Sunday, June 21, 2015

You Don't Know Me . . (a little rant)

It happened again last night. Ever since I first changed my diet five years ago in an effort to lengthen the able-bodied portion of my life, some strangers feel comfortable passing judgement . . . to my face. It took me over a year to become comfortable asking for food in restaurants that would fit my regimen. At first I was apologetic, not wanting to be any trouble, not wanting to call attention to myself as different. I always try to be reasonable when perusing a menu. I'm not going to select an item that needs a complete unconstruction and do-over. Instead, I choose an entree that's already mostly in line with what I need. I find that swapping a second vegetable for noodles is normally no problem for a kitchen. It's easy to leave the cheese off a salad. I'm really not causing a problem. So why do some folks feel the need to comment?

By folks, I mean servers. These are the people I hire at no small fee (plus 20% tip) to provide a special treat -- an evening out.  Once, when I was vegan and dining at a high-end steak house with a large group of friends, I ordered several vegetable sides for dinner. The server insisted I consider heavier fare and I explained I was vegan. He actually replied, "I have no idea why a vegan would come to a steak house for dinner,"

Another night, a server said, "I'm so sorry about your diet,"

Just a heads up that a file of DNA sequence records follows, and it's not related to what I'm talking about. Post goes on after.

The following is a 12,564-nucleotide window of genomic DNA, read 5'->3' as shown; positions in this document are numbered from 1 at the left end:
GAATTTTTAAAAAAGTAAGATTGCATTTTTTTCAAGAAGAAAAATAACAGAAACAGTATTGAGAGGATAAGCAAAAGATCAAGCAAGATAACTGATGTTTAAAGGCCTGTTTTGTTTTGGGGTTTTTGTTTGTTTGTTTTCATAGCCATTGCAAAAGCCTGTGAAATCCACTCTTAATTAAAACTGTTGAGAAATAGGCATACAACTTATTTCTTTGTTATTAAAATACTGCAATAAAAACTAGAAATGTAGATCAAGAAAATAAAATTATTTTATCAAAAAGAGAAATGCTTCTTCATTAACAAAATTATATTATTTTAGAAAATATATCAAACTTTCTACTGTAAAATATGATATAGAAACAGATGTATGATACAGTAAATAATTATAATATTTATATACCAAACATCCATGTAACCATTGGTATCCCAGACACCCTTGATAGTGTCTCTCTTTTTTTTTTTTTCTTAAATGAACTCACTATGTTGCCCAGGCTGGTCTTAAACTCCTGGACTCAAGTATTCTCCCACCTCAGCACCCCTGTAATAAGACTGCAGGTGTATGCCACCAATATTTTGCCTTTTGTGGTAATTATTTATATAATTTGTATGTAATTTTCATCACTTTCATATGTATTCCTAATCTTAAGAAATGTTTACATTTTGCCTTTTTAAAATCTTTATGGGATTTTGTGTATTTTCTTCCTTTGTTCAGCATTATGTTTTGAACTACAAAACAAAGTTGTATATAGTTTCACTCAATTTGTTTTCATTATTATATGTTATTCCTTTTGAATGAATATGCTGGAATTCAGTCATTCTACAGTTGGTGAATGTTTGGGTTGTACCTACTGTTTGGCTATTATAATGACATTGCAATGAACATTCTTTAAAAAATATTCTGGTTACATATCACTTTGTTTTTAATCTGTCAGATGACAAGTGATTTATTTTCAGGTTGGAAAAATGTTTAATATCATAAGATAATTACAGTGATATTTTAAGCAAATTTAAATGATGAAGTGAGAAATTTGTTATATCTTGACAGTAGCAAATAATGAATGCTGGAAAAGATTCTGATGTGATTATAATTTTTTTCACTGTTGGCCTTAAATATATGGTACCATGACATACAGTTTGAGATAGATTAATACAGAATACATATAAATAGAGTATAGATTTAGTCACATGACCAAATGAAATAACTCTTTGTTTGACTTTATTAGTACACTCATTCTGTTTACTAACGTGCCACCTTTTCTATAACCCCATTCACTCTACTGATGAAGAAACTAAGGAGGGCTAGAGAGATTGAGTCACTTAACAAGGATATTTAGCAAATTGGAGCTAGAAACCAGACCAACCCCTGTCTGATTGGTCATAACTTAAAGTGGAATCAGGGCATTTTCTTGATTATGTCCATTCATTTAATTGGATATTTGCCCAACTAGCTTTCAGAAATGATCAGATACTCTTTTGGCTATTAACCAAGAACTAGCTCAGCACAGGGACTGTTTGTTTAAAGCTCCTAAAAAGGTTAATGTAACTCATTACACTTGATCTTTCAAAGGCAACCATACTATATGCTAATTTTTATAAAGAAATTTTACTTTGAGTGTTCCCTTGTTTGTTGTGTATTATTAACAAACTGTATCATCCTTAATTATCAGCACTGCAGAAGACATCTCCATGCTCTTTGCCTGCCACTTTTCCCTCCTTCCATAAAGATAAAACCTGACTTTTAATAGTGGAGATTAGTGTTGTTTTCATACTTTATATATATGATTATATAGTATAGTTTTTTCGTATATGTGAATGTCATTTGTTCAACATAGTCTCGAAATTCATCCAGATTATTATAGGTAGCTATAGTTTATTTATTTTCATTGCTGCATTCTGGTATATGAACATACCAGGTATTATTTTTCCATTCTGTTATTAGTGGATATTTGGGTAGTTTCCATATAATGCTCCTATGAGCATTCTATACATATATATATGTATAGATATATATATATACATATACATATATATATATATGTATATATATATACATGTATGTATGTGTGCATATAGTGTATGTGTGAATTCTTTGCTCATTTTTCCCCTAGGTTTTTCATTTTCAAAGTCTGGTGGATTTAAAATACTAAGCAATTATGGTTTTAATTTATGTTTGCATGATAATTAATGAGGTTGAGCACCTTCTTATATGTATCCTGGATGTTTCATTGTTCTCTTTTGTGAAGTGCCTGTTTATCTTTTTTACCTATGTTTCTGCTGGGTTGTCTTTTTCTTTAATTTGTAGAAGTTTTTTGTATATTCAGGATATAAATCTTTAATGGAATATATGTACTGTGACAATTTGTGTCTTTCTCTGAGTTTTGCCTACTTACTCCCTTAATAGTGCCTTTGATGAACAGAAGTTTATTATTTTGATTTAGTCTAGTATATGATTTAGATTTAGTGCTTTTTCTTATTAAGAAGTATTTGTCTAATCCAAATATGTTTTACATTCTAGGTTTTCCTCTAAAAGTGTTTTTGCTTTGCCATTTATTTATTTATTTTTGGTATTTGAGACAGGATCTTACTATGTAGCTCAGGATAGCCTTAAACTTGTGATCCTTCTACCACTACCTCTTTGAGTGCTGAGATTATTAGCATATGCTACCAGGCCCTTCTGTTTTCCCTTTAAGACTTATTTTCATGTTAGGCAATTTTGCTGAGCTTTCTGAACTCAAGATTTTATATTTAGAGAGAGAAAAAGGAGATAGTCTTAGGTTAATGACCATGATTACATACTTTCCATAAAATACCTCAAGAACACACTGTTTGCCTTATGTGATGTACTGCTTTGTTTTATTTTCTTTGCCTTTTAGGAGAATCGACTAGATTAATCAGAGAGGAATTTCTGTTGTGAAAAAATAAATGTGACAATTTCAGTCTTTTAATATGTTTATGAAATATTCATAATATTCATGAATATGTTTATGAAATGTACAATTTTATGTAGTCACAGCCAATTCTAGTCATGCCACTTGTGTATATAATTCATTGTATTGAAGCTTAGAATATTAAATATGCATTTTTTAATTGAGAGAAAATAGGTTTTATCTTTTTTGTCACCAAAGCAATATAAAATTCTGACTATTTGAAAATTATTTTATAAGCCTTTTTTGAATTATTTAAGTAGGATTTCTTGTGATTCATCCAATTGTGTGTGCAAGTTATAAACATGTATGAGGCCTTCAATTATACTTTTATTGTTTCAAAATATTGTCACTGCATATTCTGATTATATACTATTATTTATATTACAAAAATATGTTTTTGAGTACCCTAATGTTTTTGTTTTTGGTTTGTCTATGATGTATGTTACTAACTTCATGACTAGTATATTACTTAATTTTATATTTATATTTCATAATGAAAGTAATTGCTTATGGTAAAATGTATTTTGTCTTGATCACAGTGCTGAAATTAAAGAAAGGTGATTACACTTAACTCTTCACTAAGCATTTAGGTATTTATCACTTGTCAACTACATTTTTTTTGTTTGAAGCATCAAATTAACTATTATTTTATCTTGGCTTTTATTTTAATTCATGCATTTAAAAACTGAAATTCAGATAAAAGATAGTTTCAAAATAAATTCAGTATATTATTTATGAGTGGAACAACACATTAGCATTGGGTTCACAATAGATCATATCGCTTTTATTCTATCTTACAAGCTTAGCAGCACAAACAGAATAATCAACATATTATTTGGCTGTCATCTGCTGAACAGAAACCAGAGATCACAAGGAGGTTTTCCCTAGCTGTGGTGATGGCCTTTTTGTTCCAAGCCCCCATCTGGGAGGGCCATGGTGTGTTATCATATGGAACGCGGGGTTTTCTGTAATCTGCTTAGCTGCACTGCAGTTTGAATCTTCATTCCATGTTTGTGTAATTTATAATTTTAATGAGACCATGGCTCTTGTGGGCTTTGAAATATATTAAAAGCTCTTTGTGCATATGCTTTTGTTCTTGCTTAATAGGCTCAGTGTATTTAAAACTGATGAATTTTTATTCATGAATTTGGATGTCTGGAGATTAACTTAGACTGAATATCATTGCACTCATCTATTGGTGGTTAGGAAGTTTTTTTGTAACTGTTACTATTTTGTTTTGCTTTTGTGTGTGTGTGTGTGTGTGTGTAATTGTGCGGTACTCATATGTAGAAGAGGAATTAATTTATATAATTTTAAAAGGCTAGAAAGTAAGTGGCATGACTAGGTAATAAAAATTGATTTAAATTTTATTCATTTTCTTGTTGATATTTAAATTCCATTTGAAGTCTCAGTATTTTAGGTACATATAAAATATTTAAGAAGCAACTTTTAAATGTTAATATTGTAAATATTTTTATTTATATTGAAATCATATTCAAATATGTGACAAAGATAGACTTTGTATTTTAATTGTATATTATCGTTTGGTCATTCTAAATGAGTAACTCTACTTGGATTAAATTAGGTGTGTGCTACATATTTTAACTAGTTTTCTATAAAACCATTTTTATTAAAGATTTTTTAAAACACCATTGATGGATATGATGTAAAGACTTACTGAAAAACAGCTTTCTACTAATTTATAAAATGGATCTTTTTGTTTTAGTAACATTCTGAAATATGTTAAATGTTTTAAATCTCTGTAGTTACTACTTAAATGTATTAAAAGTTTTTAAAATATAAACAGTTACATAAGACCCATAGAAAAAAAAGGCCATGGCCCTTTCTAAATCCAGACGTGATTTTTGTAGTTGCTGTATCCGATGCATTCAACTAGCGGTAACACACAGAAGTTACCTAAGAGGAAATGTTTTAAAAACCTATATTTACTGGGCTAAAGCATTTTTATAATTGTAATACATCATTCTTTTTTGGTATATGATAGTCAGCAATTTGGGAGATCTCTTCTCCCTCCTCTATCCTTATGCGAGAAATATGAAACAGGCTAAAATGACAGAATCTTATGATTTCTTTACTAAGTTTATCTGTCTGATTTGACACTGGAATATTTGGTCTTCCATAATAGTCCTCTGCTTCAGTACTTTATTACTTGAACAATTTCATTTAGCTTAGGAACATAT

Now that I'm working on a Wahls' Paleo (tm) approach, last night I simply ordered my salad without cheese, a nice piece of wild salmon without the butter sauce and a bowl of fresh berries for dessert, no cream on top. The server said, "That's the most boring food I've ever heard of," It was all delicious just the way I ordered it. By the way, my friend's creme brulee was sub-par: It was runny and watery so she didn't finish it.

What's going on? Are these guys trying to be funny? Why is it socially acceptable to say these things out loud? The only theory that makes sense to me is that there may be an assumption that I'm choosing a more careful meal only for vain reasons. Maybe they think I'm trying to stay thin. I certainly don't look anorexic. Maybe if I did they'd realize there's a health issue here and commenting would be inappropriate. My chronic illness, diagnosed 20 years ago now, is insidious in its unpredictability and occasional severity, but it is mostly invisible to those who don't know me well. It's my business, but do I have an obligation on behalf of a larger disabled community to "school" these mindless folks who I'll likely never see again? Perhaps just a, "Maybe you shouldn't judge what you don't understand,"

Has this happened to anyone else? How have you chosen to handle it? I look forward to hearing any ideas!

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